When Fed chief Ben Bernanke said last week that the economic recovery "won't feel terrific," he may have been on to something. Whether we're technically in a recession, these days it can be awfully hard for many Americans to see any semblance of a silver lining in the economy.
That may be because there's still a significant risk of America falling into a second recession. According to the Wall Street Journal, the latest round of economic news has raised concerns among the Federal Reserve's board of governors that the chance of a double-dip recession is increasing.
"...fiscal woes in Europe, stock-market declines at home and stubbornly high U.S. unemployment have alerted some officials to risks that the economy could lose momentum and that inflation, already running below the Fed's informal target of 1.5% to 2%, could fall further, raising a risk of price deflation."
As the WSJ notes, there's very little hope among the Fed's leaders that the unemployment situation will change any time soon: "I would be surprised if the national unemployment rate were to fall below 9% before the end of 2010 or below 8% by the end of 2011," Narayana Kocherlakota, Minneapolis Fed president, said Friday.
MarketWatch's chief economist Irwin Kellner is even more grim about the chances that our economy will suffer another prolonged downturn. May saw the first monthly decline in retail sales since last Fall, Kellner notes:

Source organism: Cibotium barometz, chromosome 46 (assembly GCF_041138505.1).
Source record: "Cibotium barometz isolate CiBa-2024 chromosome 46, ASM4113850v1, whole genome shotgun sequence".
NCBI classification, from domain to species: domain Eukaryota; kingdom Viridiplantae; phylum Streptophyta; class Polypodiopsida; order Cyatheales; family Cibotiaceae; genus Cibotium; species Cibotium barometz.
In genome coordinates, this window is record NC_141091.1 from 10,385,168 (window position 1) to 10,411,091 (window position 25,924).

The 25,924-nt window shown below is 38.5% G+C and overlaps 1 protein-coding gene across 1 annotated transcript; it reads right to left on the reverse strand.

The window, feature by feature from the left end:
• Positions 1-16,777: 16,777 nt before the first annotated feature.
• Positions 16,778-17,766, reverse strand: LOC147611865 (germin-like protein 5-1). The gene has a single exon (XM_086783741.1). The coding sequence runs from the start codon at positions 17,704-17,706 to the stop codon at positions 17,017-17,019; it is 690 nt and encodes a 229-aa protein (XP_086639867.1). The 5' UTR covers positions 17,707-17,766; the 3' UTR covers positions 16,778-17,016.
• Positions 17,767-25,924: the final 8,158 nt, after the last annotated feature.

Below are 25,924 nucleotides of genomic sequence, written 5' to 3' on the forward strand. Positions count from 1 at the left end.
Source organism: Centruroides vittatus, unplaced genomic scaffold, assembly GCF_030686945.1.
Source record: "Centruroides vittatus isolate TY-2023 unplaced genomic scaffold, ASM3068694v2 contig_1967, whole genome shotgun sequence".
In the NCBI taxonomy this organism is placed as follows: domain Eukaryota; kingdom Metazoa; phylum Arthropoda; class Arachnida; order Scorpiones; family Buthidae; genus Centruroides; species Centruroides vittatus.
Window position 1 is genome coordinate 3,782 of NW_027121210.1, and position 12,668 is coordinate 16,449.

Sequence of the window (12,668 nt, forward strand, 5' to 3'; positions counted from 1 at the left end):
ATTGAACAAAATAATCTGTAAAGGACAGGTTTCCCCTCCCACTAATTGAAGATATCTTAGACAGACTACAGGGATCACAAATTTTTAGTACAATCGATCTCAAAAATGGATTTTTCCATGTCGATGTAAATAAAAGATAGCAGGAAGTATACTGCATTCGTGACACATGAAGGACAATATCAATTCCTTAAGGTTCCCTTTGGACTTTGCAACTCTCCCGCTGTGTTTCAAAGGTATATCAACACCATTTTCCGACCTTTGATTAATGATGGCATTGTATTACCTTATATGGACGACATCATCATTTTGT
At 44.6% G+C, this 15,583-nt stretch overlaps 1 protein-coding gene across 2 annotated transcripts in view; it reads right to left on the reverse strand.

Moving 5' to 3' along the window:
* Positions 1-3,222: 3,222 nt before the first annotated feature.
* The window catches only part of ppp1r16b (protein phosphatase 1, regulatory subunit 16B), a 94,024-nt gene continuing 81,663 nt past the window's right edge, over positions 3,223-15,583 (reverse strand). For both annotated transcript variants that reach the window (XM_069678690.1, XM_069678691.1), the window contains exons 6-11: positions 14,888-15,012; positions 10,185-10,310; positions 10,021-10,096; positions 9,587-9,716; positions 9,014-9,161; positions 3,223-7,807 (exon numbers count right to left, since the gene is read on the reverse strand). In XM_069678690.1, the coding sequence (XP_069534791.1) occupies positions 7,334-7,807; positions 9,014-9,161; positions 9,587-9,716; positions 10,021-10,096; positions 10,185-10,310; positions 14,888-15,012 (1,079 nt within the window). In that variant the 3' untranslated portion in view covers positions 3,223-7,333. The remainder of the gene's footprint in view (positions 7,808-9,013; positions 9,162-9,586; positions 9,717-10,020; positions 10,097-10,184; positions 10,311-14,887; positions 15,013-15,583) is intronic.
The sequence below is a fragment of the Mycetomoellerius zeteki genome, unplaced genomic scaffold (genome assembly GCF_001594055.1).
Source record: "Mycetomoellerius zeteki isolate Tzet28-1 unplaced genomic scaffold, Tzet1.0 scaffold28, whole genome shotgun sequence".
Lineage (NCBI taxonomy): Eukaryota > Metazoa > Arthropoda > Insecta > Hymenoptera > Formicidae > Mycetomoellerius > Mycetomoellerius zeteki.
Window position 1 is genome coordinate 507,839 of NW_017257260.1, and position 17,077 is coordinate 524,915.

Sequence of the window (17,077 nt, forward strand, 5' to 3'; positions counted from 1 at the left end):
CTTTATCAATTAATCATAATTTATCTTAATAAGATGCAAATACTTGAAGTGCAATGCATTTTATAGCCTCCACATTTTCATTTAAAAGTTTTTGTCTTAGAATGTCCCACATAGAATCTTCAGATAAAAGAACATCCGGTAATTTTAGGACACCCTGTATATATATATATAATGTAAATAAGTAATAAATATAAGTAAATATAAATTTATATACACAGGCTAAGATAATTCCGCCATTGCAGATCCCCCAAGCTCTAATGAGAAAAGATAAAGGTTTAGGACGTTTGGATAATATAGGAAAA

Since retail sales make up over half of all consumer spending, it is safe to say that at least one-third of the gross domestic product is now falling. It is also not a stretch to conclude that the rest of consumer spending, which is services, is soft as well.
Add to this the ongoing weakness in housing sales and new home construction, the slowing in exports as the dollar rises in world financial markets and the sharp cutbacks by states and local government, and most of the economy -- except for inventories -- appears to have stopped growing and may well be contracting.
In plain English, double-dip is back on the table.
CNN Money spoke to a handful of market insiders, all of whom agreed that the chances of a double-dip were rising. The experts put the chances of a double-dip recession between 20 and 30 percent. What do you think?